In Jesus’s time where he lived, there was a cultural divide that in many ways was similar to the cultural and religious divide in Northern Ireland in the last century. It was between Jews and Samaritans. Although both groups claimed to follow Moses, the Samaritans rejected much of the rest of the Old Testament and especially the temple in Jerusalem. There was also a long history of violence and antagonism between the two cultures.
A sense of this antagonism comes across even in the preceding chapter of Luke’s gospel:
“[Jesus] sent messengers on ahead, who went into a Samaritan village to get things ready for him; but the people there did not welcome him, because he was heading for Jerusalem. When the disciples James and John saw this, they asked, “Lord, do you want us to call fire down from heaven to destroy them?”” (Luke 9:52-54)
Jesus quickly rebuked the disciples for the suggestion of destroying the Samaritan village, but the incident itself shows that Jews and Samaritans were quite antagonistic to each other. They saw themselves as enemies and certainly not neighbours!
Now Jesus who is talking to a Jewish audience, probably wants them to assume that the man who is half dead, is a Jew. He would probably not naturally count Samaritans as neighbours to be loved, given an excuse he may well have wanted to torch their villages too!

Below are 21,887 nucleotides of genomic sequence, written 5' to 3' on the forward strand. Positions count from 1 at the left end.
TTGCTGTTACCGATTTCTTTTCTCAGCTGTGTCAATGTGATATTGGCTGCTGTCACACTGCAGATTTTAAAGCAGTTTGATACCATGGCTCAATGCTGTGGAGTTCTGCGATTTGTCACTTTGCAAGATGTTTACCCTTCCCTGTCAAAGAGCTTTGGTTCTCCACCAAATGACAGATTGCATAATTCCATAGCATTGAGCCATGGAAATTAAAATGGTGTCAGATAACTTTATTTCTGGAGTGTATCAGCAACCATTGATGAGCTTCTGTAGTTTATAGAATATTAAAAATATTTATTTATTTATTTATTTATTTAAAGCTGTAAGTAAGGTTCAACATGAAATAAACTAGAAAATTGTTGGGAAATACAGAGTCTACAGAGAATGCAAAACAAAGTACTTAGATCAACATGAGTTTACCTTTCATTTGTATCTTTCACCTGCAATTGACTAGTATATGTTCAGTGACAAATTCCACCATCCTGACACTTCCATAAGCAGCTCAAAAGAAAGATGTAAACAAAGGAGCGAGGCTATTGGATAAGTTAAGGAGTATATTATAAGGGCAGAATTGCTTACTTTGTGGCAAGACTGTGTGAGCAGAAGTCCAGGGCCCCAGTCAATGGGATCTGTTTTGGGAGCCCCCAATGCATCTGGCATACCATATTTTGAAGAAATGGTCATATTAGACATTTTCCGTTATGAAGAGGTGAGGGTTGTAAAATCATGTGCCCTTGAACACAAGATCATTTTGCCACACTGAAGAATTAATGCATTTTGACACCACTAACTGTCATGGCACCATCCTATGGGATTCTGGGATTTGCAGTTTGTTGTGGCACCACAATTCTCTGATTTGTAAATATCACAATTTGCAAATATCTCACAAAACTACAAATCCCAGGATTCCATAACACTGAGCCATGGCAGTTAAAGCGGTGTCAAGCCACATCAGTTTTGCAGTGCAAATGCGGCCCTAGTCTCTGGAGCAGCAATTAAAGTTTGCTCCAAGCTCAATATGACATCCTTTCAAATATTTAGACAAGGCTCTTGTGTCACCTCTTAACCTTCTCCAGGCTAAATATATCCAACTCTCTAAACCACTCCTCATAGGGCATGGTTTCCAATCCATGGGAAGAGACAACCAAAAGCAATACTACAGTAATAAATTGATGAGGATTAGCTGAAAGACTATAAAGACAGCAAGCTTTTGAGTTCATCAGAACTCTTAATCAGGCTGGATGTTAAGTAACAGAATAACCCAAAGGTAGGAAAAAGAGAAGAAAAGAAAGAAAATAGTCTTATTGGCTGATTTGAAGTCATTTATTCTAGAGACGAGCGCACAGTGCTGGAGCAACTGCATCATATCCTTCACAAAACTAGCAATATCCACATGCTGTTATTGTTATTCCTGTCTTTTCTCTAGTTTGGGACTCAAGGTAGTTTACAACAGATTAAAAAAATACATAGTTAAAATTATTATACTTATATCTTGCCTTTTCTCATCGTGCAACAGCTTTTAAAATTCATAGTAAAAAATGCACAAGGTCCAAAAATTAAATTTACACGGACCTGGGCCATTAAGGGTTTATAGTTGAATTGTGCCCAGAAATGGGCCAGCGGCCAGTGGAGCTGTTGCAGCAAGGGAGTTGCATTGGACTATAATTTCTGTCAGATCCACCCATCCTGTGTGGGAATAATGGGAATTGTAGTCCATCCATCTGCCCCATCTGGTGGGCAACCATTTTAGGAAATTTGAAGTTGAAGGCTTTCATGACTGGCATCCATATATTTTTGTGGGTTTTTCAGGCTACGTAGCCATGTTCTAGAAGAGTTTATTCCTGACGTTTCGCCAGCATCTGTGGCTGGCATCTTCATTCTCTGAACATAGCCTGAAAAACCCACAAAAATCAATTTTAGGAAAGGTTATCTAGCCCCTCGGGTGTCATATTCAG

But given his desperate situation he would have been incredibly glad that this Samaritan did count him as his neighbour.
Unlike the others, when the Samaritan sees the man in the ditch he has compassion on him.
“Compassion” is the key word at the centre of the story. It is a word that suggests an emotional association with the one in need that leads to action. It sums up the idea of loving your neighbour as yourself, because it implies putting yourself in the others shoes and doing for them what you would want them to do for you!
That is what Jesus is trying to do with this whole story. If we are to love our neighbour as ourself then we need to think ourself into the situation of the neighbour and ask what would we need them to do for us in our moment of need.
The Samaritan certainly does that for the man in the ditch with a generosity and enthusiasm that is almost over the top. He stops, he bandages up the man’s wounds, he pours wine and oil on them to help them heal, he puts the man on a donkey, takes him to an inn and pays what amounts to £100s in today’s money for the man to stay in the inn and even offers to pay more if necessary. This was truly sacrificial care.